Do not despise old age or the aged Whaia te iti kahurangi ki te tuohu koe he maunga teitei Seek the treasure you value most dearly; if you bow your head let it be before a lofty mountain.
This accentuates the importance of Manaakitanga, or hospitality with Maori society and culture. Te anga karaka, te anga koura, kei kitea te Marae The shells of the karaka berry, and the shells of the crayfish, should not be seen from the Marae Although this clearly has a hygienic undertone, it also refers to discipline.
A tribe or war party who disregards organization and has no concern for where they leave their rubbish and gear reflects poor leadership and discipline, thus becoming easy prey for a more regimented force. He mahi te ataa noho, e kii ana te wheke It is the octopus who says sitting is working This proverb can be used for lazy person. Moe atu nga ringa raupa Marry a man with calloused hands Calloused hands are earned through hard work.
This proverb suggests to woman to find a man who has an excellent work ethic. Tama tu tama ora, tama noho tama mate An active person will remain healthy while a lazy one will become sick An word of encouragement to urge children to participate in activities and exercise.
It is like saying, To stand is to live, to lie down is to die. Commonly used to encourage someone not to give up, no matter how hard the struggle is.
Naku te rourou nau te rourou ka ora ai te iwi With your basket and my basket the people will live Again referring to co-operation and the combination of resources to get ahead. This proverb can be very useful and is often said.
Proverbs – Ngā Whakataukī, Ngā Whakatauākī
Ma whero ma pango ka oti ai te mahi With red and black the work will be complete This refers to co-operation where if everyone does their part, the work will be complete. The colours refer to to the traditional kowhaiwhai patterns on the inside of the meeting houses. Ehara taku toa, he takitahi, he toa takitini My success should not be bestowed onto me alone, as it was not individual success but success of a collective Said humbly when acknowledged. Waiho ma te tangata e mihi Leave your praises for someone else Again referring to humbleness.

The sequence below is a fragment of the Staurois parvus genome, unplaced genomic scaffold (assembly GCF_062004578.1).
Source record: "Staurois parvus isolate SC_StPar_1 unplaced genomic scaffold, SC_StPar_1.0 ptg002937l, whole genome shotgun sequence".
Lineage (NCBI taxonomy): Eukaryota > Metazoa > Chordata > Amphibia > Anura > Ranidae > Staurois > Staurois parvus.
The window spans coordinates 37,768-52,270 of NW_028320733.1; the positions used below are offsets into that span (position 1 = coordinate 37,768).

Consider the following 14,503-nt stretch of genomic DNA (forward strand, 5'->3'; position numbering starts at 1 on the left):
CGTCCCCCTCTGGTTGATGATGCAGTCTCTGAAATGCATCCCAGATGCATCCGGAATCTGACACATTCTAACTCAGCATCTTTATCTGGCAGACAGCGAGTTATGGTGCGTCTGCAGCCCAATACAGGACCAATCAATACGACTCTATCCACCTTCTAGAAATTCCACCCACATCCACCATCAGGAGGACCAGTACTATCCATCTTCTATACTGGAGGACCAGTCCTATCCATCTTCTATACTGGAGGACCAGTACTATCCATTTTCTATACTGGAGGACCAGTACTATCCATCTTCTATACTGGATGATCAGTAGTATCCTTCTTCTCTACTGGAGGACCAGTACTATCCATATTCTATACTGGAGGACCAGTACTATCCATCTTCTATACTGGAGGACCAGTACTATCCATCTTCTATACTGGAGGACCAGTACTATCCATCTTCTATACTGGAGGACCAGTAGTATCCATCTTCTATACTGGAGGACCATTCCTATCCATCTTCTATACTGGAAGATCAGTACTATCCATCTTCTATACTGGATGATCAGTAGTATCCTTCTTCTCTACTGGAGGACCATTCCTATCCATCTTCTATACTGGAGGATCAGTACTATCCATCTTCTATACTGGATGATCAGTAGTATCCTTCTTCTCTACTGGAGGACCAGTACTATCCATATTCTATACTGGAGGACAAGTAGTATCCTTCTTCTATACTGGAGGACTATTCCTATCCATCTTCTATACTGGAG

Ahakoa he iti he pounamu Although it is small, it is greenstone This is a humble way to deliver a small gift. Greenstone jade is an extremely useful commodity which is considered very precious, so although you may not be presenting greenstone, the word pounamu stands as a metaphor for something precious or a treasure from the heart.
E hoa ma, ina te ora o te tangata My friends, this is the essence of life This proverb is an exclamation which can be used when someone is surprised or satisfied.Mihi whakatau is traditionally used for welcoming, introductions, openings and general purpose which take place off the marae.
A mihi whakatau is a speech or speeches of greeting made during an official welcome to acknowledge those gathered together for a particular purpose. University of Otago staff and students can engage in these services for all occasions, particularly when welcoming visitors to campus, to open new buildings or premises, as well as other events.
Please ensure requests are submitted at least two weeks prior to the event to allow time for consultation and any additional follow up. Once your application has been received, we will confirm receipt of your application and a staff member will be in touch within 48 hours to confirm availability.